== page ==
We have extensive experience of designing plants for the solar industry.

Our lives literally revolve around the sun. Its almost inexhaustible power inspires many ideas and developments. For our customers, it is a valuable source of energy that can be used technically in the form of electricity, heat or chemical energy. Sunbeams are electromagnetic waves. The amount of energy that reaches the surface of the earth each year is more than 5,000 times greater than humanity's total energy requirement. Solar energy reduced CO2 emissions by 3.6 million tons.

Environmental protection and reduced depletion of resources are just two of the benefits resulting from the use of solar energy. The solar industry has developed into an important sector of the economy, and it is also a major employer.

EPC can look back on many years of wide-ranging experience of designing plants for the solar industry, such as plants for manufacturing ultrapure silicon, and solar factories for producing ingots, wafers and modules. All our know-how is also at your service to help you plan the delivery, commissioning and maintenance of important subsidiary processes, such as slurry handling systems, waste gas cleaning, monosilane and hazardous substance stores, as well as supply and disposal systems. Evaluation of the economic efficiency along the entire value added chain, from the project idea through to the finished concept, is the essential factor that ensures that your plant will run profitably and remain competitive in the market over the long term.

Silicon ingot / wafer/ cell / module factories

Polysilicon is initially processed to form ingots (blocks or rods of mono- or multicrystalline silicon) in crystallisation furnaces developed for this purpose. The silicon rods are comminuted, and then melted in a quartz crucible. After which silicon blocks form as the melt is allowed to cool slowly. Diamond wire saws then cut the ingots into a number of equally sized cuboids, known as bricks. These bricks are then sliced into wafer-thin silicon plates. The wafers are cleaned and examined for saw damage. This is followed by chemical cleaning, and subsequent texturing to roughen the surface to increase the light coupling in the solar cell. The wafers are exposed to gas containing phosphor in a diffusion furnace. This doping of the wafers improves their absorption of sunlight. An anti-reflection coating is applied to the front surface of the wafers to improve their absorption and electrical properties even further. The front and the back of the cells are electrically insulated to prevent recombination losses and short circuits. The finished cells are now ready for module processing.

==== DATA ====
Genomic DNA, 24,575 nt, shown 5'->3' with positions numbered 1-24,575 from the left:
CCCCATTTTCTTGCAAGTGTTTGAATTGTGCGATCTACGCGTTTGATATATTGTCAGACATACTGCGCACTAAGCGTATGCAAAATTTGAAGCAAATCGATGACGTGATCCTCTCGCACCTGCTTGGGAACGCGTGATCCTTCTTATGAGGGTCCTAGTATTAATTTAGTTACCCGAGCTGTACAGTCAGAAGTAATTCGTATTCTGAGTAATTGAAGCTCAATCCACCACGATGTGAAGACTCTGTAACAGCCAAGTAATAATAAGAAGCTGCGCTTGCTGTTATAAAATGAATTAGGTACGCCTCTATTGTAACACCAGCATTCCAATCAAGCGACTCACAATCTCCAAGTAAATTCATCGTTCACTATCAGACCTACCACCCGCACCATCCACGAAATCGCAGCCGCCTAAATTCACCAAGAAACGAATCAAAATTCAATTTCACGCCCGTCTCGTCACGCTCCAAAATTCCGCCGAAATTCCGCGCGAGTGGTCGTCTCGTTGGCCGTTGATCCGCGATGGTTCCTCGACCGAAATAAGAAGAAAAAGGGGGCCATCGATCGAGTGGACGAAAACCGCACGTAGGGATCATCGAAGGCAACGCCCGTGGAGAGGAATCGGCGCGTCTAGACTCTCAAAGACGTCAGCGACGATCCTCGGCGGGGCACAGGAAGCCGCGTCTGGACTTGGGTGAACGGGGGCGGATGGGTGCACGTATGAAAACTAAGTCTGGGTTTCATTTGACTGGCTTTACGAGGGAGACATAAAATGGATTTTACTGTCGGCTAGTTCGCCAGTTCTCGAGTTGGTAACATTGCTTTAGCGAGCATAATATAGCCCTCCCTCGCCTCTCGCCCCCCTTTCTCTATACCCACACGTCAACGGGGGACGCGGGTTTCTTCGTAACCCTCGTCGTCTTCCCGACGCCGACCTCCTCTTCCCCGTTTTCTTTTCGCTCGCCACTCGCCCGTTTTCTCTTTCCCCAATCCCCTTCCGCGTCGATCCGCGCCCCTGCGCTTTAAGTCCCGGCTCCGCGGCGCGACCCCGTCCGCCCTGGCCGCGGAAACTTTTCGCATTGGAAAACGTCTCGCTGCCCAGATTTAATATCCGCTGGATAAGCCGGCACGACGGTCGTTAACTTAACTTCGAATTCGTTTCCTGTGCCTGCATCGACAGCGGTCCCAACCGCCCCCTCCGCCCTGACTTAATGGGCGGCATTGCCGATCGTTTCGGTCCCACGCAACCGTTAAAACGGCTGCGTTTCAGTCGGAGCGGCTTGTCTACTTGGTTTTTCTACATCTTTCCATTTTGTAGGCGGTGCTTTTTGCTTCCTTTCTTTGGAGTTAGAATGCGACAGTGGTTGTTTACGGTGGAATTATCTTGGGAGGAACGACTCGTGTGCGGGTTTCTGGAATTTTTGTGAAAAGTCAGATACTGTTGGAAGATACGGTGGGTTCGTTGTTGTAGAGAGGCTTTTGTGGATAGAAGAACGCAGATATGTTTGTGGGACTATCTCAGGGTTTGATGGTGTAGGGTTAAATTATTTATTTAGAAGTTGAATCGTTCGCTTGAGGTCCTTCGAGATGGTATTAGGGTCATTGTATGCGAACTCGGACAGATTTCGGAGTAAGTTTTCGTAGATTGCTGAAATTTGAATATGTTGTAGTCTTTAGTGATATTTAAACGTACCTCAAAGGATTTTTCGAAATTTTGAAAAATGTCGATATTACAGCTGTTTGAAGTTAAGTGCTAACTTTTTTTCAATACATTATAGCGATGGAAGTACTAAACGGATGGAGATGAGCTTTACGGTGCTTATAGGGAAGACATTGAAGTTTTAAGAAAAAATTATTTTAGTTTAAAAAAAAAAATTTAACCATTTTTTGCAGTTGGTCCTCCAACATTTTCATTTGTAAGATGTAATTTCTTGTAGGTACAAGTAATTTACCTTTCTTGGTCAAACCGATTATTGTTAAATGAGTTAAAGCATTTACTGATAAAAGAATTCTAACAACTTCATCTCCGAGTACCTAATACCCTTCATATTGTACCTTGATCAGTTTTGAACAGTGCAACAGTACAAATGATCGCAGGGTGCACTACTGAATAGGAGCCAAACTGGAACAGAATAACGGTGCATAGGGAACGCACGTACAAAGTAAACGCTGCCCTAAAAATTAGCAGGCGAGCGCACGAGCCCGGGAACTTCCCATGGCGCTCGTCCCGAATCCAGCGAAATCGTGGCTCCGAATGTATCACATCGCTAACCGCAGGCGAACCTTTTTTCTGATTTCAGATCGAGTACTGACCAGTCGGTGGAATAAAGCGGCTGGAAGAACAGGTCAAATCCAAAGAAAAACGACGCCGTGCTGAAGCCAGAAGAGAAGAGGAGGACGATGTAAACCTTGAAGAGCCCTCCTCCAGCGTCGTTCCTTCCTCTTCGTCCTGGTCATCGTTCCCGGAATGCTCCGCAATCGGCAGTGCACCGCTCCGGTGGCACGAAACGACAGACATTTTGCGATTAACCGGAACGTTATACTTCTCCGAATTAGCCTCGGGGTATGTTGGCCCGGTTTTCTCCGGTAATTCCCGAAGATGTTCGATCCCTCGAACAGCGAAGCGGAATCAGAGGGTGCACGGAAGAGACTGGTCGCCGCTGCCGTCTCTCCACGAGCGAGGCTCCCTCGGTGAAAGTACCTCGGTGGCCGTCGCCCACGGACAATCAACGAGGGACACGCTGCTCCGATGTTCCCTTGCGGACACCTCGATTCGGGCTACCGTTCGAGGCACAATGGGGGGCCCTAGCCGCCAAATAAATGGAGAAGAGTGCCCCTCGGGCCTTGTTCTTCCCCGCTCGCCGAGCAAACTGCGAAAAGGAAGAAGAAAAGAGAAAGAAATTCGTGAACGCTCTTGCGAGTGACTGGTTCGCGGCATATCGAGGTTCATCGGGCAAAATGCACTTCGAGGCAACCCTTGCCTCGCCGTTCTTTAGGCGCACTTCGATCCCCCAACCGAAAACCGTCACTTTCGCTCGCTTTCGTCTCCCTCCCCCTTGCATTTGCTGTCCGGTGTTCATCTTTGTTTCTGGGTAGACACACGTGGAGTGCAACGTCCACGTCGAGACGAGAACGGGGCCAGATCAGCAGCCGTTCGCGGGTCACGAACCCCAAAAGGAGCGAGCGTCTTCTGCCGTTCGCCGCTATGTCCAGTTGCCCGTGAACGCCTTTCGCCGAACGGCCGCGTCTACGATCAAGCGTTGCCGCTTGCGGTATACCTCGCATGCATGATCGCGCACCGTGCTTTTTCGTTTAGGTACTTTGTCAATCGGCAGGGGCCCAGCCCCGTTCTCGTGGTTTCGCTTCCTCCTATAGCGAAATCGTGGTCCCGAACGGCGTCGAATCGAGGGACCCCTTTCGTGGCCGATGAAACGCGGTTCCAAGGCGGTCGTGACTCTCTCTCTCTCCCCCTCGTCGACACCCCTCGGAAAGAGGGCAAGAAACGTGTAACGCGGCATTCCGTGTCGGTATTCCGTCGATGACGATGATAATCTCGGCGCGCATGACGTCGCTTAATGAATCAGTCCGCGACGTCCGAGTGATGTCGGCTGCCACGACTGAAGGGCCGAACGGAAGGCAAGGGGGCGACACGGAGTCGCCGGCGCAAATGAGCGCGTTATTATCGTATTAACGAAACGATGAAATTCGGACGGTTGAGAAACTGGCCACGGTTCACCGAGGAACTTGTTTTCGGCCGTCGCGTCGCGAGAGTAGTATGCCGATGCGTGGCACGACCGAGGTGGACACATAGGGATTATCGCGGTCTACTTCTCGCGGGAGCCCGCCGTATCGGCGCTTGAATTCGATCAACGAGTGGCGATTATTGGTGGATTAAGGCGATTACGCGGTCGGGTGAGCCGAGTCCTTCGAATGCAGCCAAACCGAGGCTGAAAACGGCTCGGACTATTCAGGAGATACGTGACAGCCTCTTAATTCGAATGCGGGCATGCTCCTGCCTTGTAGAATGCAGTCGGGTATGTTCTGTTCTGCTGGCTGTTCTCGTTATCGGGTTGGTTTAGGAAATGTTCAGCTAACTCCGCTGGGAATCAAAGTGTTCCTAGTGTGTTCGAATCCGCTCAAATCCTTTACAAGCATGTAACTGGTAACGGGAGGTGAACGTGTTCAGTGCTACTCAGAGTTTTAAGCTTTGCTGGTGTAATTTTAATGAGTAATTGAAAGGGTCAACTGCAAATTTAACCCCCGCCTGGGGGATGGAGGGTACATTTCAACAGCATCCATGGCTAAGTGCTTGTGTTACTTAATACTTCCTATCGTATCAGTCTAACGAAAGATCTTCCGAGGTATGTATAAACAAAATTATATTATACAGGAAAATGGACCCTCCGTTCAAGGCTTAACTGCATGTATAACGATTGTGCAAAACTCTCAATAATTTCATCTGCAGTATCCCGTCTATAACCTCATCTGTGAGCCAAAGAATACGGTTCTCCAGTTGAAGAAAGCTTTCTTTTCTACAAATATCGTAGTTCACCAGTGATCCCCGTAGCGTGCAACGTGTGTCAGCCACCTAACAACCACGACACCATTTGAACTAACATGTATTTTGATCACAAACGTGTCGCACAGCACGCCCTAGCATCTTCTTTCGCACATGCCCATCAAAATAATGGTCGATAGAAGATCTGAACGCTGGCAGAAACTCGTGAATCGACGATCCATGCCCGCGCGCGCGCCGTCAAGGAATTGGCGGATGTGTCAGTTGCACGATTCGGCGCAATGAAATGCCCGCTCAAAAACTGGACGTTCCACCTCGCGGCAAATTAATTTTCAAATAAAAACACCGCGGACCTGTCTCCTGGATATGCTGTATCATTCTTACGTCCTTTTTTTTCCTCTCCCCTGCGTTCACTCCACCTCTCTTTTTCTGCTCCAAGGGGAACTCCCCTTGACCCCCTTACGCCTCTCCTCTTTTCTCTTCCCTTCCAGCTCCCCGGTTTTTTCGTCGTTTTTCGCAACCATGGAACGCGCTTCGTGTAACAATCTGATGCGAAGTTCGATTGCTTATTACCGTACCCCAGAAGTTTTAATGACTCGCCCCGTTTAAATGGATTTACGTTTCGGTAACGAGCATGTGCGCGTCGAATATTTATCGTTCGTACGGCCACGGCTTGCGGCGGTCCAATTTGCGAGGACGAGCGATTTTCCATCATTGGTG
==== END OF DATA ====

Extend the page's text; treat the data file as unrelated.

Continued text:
The EPC Group offers its customers all the know-how along the entire added value chain required to construct plants for the solar industry. We design plants for manufacturing ingots, wafers, cells and modules, together with all the ancillary plants for exhaust air and waste water treatment, redundant power supplies, hazardous substance stores and handling systems for monosilane and other essential substances. As an experienced general planner, we can assist at every stage of the construction of a new solar factory, or the extension and renovation of an existing factory.

 

 

 

EPC Exclusives


The method of producing ultrapure silicon from metallurgic silicon is based on the thermal decomposition of highly pure, rectified chlorosilanes or silanes to form silicon with the separation and recycling of gaseous byproducts. The conventional commercial technology passes through the stage of producing trichlorosilane in a fluidized-bed reactor from metallurgic grade silicon and hydrogen chloride. The trichlorosilane is then subjected to multi-stage rectification until the purity required for the desired application is reached (solar grade or electronic grade). The thermal decomposition of trichlorosilane in a chemical vapor deposition (CVD) reactor to form silicon at 900 °C creates a mixture of gaseous by-products, which have to be prepared for recycling (vent gas recovery) back into the process. We have optimized the process for producing ultrapure silicon from monosilane. It now offers a significantly higher efficiency as temperatures are only around 600 °C, and the collection efficiency has been increased to almost 100% in comparison to the mere 25% achieved by conventional processes. Monosilane is obtained by the disproportionation of trichlorosilane and recirculation of the disproportionation products. Trichlorosilane is thus required in both methods.

The gas mixture produced by the thermal decomposition of trichlorosilane in a chemical vapor deposition (CVD) reactor has to be separated into its constituent parts before the individual products can be recirculated. The monosilane method does not need these cycles, however Vent Gas Recovery is still part of our range or products.

The monosilane synthesis gas is stored temporarily in vacuum-insulated containers prior to further processing or filling. The containers are equipped with a pressure build-up vaporizer and an internal cooling coil to facilitate cooling. The containers are a special product of our subsidiary company, CRYOTEC, which specializes in special cryogenic applications.

Silicon tetrachloride is the main by-product of both the production of trichlorosilane from metallurgic silicon with HCl in a fluidized-bed reactor and the disproportionation of trichlorosilane. The thermal decomposition of trichlorosilane in a CVD reactor also creates large quantities of silicon tetrachloride. The silicon tetrachloride is converted with hydrogen into trichlorosilane in a conversion reactor. This process can be run homogeneously with hydrogen at approximately 1,000 °C in graphite reactors. We use the more elegant heterogeneous method of controlling the process by feeding silicon into a fluidized-bed reactor.